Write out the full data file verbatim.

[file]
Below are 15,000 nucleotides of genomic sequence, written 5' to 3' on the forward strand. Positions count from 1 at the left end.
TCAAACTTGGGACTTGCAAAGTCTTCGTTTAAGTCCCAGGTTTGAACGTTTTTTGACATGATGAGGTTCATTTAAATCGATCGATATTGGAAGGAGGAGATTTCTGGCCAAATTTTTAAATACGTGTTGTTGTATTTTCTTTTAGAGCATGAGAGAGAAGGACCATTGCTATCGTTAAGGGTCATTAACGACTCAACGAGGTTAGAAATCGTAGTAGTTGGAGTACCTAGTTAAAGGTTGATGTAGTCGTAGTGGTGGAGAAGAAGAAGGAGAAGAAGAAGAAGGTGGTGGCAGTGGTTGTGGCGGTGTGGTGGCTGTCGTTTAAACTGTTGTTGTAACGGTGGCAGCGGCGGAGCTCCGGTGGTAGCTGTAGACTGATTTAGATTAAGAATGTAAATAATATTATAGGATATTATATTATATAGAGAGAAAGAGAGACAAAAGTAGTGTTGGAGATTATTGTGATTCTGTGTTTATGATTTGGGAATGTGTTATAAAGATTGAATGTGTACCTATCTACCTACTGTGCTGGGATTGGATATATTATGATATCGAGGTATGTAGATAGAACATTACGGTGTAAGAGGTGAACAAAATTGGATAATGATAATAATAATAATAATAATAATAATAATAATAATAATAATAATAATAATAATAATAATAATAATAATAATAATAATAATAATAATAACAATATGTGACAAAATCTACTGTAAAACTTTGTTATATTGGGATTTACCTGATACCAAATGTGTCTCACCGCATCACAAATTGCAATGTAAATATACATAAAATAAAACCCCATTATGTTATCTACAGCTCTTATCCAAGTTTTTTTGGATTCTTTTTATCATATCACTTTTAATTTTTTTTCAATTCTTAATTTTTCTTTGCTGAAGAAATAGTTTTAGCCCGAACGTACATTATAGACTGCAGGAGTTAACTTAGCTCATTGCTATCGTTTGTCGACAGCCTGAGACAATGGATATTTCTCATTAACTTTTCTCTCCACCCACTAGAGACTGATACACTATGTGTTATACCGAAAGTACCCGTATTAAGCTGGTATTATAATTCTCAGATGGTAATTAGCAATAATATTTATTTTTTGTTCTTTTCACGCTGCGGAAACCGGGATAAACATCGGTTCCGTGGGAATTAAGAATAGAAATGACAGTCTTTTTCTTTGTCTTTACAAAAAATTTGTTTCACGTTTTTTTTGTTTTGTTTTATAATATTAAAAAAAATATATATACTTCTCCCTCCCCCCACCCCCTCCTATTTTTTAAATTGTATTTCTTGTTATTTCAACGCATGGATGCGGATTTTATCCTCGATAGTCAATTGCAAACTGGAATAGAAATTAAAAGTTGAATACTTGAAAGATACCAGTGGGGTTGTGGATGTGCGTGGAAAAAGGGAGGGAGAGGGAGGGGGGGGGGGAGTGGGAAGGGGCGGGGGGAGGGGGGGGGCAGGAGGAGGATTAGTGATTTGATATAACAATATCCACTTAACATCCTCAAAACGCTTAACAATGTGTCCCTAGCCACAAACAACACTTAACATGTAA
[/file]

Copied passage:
Below are 15,000 nucleotides of genomic sequence, written 5' to 3' on the forward strand. Positions count from 1 at the left end.
TCAAACTTGGGACTTGCAAAGTCTTCGTTTAAGTCCCAGGTTTGAACGTTTTTTGACATGATGAGGTTCATTTAAATCGATCGATATTGGAAGGAGGAGATTTCTGGCCAAATTTTTAAATACGTGTTGTTGTATTTTCTTTTAGAGCATGAGAGAGAAGGACCATTGCTATCGTTAAGGGTCATTAACGACTCAACGAGGTTAGAAATCGTAGTAGTTGGAGTACCTAGTTAAAGGTTGATGTAGTCGTAGTGGTGGAGAAGAAGAAGGAGAAGAAGAAGAAGGTGGTGGCAGTGGTTGTGGCGGTGTGGTGGCTGTCGTTTAAACTGTTGTTGTAACGGTGGCAGCGGCGGAGCTCCGGTGGTAGCTGTAGACTGATTTAGATTAAGAATGTAAATAATATTATAGGATATTATATTATATAGAGAGAAAGAGAGACAAAAGTAGTGTTGGAGATTATTGTGATTCTGTGTTTATGATTTGGGAATGTGTTATAAAGATTGAATGTGTACCTATCTACCTACTGTGCTGGGATTGGATATATTATGATATCGAGGTATGTAGATAGAACATTACGGTGTAAGAGGTGAACAAAATTGGATAATGATAATAATAATAATAATAATAATAATAATAATAATAATAATAATAATAATAATAATAATAATAATAATAATAATAATAATAATAATAACAATATGTGACAAAATCTACTGTAAAACTTTGTTATATTGGGATTTACCTGATACCAAATGTGTCTCACCGCATCACAAATTGCAATGTAAATATACATAAAATAAAACCCCATTATGTTATCTACAGCTCTTATCCAAGTTTTTTTGGATTCTTTTTATCATATCACTTTTAATTTTTTTTCAATTCTTAATTTTTCTTTGCTGAAGAAATAGTTTTAGCCCGAACGTACATTATAGACTGCAGGAGTTAACTTAGCTCATTGCTATCGTTTGTCGACAGCCTGAGACAATGGATATTTCTCATTAACTTTTCTCTCCACCCACTAGAGACTGATACACTATGTGTTATACCGAAAGTACCCGTATTAAGCTGGTATTATAATTCTCAGATGGTAATTAGCAATAATATTTATTTTTTGTTCTTTTCACGCTGCGGAAACCGGGATAAACATCGGTTCCGTGGGAATTAAGAATAGAAATGACAGTCTTTTTCTTTGTCTTTACAAAAAATTTGTTTCACGTTTTTTTTGTTTTGTTTTATAATATTAAAAAAAATATATATACTTCTCCCTCCCCCCACCCCCTCCTATTTTTTAAATTGTATTTCTTGTTATTTCAACGCATGGATGCGGATTTTATCCTCGATAGTCAATTGCAAACTGGAATAGAAATTAAAAGTTGAATACTTGAAAGATACCAGTGGGGTTGTGGATGTGCGTGGAAAAAGGGAGGGAGAGGGAGGGGGGGGGGGAGTGGGAAGGGGCGGGGGGAGGGGGGGGGCAGGAGGAGGATTAGTGATTTGATATAACAATATCCACTTAACATCCTCAAAACGCTTAACAATGTGTCCCTAGCCACAAACAACACTTAACATGTAA